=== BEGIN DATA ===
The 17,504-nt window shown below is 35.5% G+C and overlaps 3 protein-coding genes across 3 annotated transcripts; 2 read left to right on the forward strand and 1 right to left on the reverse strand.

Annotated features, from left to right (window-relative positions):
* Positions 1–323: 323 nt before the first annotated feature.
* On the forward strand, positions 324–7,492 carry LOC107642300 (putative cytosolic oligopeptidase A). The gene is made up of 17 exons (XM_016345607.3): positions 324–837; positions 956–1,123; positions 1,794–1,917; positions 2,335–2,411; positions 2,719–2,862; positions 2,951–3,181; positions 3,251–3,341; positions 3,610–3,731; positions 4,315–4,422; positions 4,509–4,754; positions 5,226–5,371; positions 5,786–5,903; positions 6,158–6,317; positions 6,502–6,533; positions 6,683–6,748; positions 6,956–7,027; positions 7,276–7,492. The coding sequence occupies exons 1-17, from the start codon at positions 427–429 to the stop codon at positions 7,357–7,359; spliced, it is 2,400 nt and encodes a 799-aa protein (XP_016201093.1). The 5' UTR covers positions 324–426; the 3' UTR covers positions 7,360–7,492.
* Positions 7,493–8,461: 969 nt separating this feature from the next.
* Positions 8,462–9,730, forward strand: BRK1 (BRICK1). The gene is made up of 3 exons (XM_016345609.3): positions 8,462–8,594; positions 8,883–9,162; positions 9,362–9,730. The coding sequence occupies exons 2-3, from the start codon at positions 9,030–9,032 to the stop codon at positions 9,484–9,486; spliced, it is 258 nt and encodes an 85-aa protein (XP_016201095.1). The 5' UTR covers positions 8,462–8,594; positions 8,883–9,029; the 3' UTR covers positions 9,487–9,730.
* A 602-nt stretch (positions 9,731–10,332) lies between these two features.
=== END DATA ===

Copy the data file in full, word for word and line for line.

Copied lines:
The 17,504-nt window shown below is 35.5% G+C and overlaps 3 protein-coding genes across 3 annotated transcripts; 2 read left to right on the forward strand and 1 right to left on the reverse strand.

Annotated features, from left to right (window-relative positions):
* Positions 1–323: 323 nt before the first annotated feature.
* On the forward strand, positions 324–7,492 carry LOC107642300 (putative cytosolic oligopeptidase A). The gene is made up of 17 exons (XM_016345607.3): positions 324–837; positions 956–1,123; positions 1,794–1,917; positions 2,335–2,411; positions 2,719–2,862; positions 2,951–3,181; positions 3,251–3,341; positions 3,610–3,731; positions 4,315–4,422; positions 4,509–4,754; positions 5,226–5,371; positions 5,786–5,903; positions 6,158–6,317; positions 6,502–6,533; positions 6,683–6,748; positions 6,956–7,027; positions 7,276–7,492. The coding sequence occupies exons 1-17, from the start codon at positions 427–429 to the stop codon at positions 7,357–7,359; spliced, it is 2,400 nt and encodes a 799-aa protein (XP_016201093.1). The 5' UTR covers positions 324–426; the 3' UTR covers positions 7,360–7,492.
* Positions 7,493–8,461: 969 nt separating this feature from the next.
* Positions 8,462–9,730, forward strand: BRK1 (BRICK1). The gene is made up of 3 exons (XM_016345609.3): positions 8,462–8,594; positions 8,883–9,162; positions 9,362–9,730. The coding sequence occupies exons 2-3, from the start codon at positions 9,030–9,032 to the stop codon at positions 9,484–9,486; spliced, it is 258 nt and encodes an 85-aa protein (XP_016201095.1). The 5' UTR covers positions 8,462–8,594; positions 8,883–9,029; the 3' UTR covers positions 9,487–9,730.
* A 602-nt stretch (positions 9,731–10,332) lies between these two features.